State warns parents of sleep dangers for infants

Almost 60 infants died unexpectedly in Minnesota last year, nearly all because of dangerous sleep practices. A new analysis of infant deaths has prompted two state agencies to warn parents about bedtime practices that can be fatal.

Of the 56 unexpected baby deaths reported last year, 52 involved an unsafe sleep surface or sleep position. That suggests more than 90 percent of those deaths could have been prevented.

That picture is emerging from changes in how medical examiners investigate a death scene. They now consistently meet with parents and caregivers and use dolls to reenact the scene where the infant was found dead.

The Minnesota Department of Health's Susan Castellano said reenactments have given investigators much better information. Infant death reports from 2014 showed that one of two major sleep risks was present in all 52 deaths attributed to unsafe sleep environments.

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"About half of those babies were sharing a sleep surface, such as a bed or sofa or recliner, with another person," she said. "The other half were in an unsafe sleep position such as being placed on their side or tummy instead of on their backs, and had loose objects around them."

Castellano, who directs the department's Maternal and Child Health division, said babies should always be put to sleep alone on their backs, in a crib with a firm mattress. Loose objects such as blankets, pillows or toys should be kept away from sleeping infants because they can suffocate a baby. In Minnesota, unexpected infant deaths are attributed to an unsafe sleep environment if even a single toy is present in a crib and found nowhere near the baby's face.

Castellano said that's because by the time death investigators arrive at the scene, the baby has been moved and it's difficult to know exactly where or how the child was found. So surrounding objects are assumed to be a factor.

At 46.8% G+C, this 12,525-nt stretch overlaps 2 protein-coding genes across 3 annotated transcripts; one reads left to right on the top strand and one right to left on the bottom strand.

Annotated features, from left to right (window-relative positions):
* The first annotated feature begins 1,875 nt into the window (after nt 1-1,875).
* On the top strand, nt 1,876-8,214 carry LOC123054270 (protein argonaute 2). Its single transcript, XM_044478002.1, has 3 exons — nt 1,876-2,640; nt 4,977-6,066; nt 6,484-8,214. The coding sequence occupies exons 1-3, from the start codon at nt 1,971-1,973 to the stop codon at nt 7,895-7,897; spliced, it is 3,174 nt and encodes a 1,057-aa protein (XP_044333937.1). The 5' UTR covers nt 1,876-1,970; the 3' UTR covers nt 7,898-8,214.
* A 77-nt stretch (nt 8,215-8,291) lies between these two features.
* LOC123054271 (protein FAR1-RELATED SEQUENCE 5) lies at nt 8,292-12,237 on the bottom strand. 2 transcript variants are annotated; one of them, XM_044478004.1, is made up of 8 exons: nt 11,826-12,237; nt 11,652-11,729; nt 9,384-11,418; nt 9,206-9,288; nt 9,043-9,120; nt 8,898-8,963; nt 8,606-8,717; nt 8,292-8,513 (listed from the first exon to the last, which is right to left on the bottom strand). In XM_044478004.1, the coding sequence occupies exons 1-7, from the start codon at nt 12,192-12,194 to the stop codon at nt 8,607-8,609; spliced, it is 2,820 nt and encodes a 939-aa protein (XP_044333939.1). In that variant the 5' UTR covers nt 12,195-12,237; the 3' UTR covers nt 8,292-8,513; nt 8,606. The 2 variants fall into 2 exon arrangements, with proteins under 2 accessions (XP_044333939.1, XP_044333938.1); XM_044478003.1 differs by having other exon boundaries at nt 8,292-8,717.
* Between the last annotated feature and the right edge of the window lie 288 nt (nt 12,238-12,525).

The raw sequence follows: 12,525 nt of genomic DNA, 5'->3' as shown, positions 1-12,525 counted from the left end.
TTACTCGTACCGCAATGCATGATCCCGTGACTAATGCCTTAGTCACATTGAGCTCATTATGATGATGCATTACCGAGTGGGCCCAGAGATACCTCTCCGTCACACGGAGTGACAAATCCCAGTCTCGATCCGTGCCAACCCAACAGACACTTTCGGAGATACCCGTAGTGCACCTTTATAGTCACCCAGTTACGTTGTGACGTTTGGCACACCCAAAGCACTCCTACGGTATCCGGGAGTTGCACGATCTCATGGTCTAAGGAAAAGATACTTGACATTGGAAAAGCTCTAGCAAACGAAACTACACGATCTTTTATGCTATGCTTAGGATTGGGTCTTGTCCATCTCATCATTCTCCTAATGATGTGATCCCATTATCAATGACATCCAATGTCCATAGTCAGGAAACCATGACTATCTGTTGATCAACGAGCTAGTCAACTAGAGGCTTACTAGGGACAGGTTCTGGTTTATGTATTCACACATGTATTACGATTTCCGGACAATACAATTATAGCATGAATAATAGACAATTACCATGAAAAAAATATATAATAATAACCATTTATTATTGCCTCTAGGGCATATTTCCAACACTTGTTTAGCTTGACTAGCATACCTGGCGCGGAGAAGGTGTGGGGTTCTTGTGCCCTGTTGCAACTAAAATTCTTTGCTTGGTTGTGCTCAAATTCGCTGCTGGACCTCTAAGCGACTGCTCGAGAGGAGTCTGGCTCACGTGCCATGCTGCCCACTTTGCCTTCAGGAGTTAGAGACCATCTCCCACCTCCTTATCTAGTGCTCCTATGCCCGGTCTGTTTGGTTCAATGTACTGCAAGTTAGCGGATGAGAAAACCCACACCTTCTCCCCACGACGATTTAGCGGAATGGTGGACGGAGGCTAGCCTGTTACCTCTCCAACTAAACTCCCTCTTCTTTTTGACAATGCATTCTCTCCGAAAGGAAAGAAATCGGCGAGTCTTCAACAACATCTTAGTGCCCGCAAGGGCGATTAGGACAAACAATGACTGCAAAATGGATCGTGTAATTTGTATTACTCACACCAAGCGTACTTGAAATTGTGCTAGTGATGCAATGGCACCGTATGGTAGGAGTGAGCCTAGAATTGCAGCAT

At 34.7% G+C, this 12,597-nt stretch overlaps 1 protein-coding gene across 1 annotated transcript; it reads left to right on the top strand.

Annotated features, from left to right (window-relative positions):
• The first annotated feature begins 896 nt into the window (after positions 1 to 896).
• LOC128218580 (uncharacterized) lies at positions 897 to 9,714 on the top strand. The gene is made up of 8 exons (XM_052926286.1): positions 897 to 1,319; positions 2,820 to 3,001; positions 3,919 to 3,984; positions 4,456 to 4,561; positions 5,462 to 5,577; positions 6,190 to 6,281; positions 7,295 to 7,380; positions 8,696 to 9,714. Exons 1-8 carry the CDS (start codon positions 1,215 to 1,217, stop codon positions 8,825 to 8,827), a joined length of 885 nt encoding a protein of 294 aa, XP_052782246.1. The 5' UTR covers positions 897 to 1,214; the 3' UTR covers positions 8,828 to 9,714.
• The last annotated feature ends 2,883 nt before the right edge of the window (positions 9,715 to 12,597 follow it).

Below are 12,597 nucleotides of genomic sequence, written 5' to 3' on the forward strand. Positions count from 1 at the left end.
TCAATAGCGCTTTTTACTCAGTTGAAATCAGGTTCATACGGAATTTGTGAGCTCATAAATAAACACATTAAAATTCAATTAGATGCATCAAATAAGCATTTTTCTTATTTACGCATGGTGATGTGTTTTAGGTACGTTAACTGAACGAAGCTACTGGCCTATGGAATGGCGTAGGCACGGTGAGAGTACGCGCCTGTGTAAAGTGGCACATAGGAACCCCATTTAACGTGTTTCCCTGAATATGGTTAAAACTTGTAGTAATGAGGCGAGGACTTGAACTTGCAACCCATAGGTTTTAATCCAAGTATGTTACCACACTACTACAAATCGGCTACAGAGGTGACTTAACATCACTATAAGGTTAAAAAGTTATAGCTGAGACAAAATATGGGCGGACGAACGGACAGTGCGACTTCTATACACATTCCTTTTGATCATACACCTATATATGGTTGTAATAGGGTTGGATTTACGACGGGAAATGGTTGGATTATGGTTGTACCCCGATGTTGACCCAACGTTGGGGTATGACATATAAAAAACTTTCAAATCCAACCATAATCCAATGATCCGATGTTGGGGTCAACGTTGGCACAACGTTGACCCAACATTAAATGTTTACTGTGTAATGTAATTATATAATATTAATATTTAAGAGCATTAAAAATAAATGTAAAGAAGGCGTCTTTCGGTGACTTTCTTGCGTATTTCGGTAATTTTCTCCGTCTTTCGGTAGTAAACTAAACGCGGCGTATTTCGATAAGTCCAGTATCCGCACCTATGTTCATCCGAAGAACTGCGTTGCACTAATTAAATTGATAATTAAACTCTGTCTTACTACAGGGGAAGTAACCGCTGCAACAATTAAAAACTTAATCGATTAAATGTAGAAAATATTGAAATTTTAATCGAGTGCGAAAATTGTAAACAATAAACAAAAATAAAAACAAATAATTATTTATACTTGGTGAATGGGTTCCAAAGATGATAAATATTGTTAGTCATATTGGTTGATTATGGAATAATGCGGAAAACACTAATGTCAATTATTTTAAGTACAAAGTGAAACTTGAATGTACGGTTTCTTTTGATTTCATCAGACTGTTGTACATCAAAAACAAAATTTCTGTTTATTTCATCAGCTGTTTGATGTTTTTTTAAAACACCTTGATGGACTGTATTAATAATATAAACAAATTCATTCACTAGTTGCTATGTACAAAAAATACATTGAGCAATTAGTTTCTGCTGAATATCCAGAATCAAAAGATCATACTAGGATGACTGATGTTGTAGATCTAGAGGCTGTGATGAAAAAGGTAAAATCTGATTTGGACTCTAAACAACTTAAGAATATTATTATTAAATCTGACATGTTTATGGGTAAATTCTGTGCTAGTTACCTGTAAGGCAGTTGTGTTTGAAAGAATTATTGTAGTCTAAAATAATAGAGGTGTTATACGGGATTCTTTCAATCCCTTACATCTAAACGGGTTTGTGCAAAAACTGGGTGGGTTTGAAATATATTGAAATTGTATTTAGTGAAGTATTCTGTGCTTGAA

The Health Department and the Minnesota Department of Human Services say adults should never share a bed with an infant, because they can suffocate a child too.

Risk factors also occur outside the family home. The Human Services Department saw a spike in infants dying in licensed childcare settings a few years ago. There were 11 infant deaths each in 2010 and 2011.

Inspector General Jerry Kerber said that when the department looked back over the decade ending in 2012, researchers identified 83 infants who died unexpectedly in child care settings.

"We found that 75 percent of those occurred in an unsafe sleep arrangement," he said.

Armed with that information, Kerber said, the department proposed new rules requiring childcare providers to participate in an annual safe sleep training program. The Legislature approved the requirement in 2013, and infant deaths in childcare settings have plummeted.

"In 2014 there was one sleep-related death in a family childcare setting, and this year there have been two sleep-related deaths in childcare," Kerber said. "But certainly even one is too many."

In many family settings, it's still common for parents to sleep with infants, despite the warnings.

Supporters of the practice argue it's not dangerous under the right circumstances — for example, if parents aren't overweight or under the influence of drugs or alcohol, and if they sleep on a firm mattress with plenty of room for everyone. But they say public health warnings imply that all bed-sharing situations carry equal risk.

But the Health Department's Castellano said that if parents are looking for a foolproof way to share a bed with an infant, there isn't one.

"It's a risk you just don't want to take," she said. "It's not worth the possible outcome."

The Health Department is also asking retailers to stop contributing to unsafe sleep situations. The agency is urging stores stop selling crib bumpers because infants can suffocate if they press their face against them. Some states ban the product, but Minnesota does not.

Swaddle blankets for babies 6 months and older are not recommended, either, because they limit babies' ability to reposition themselves if they're having trouble breathing.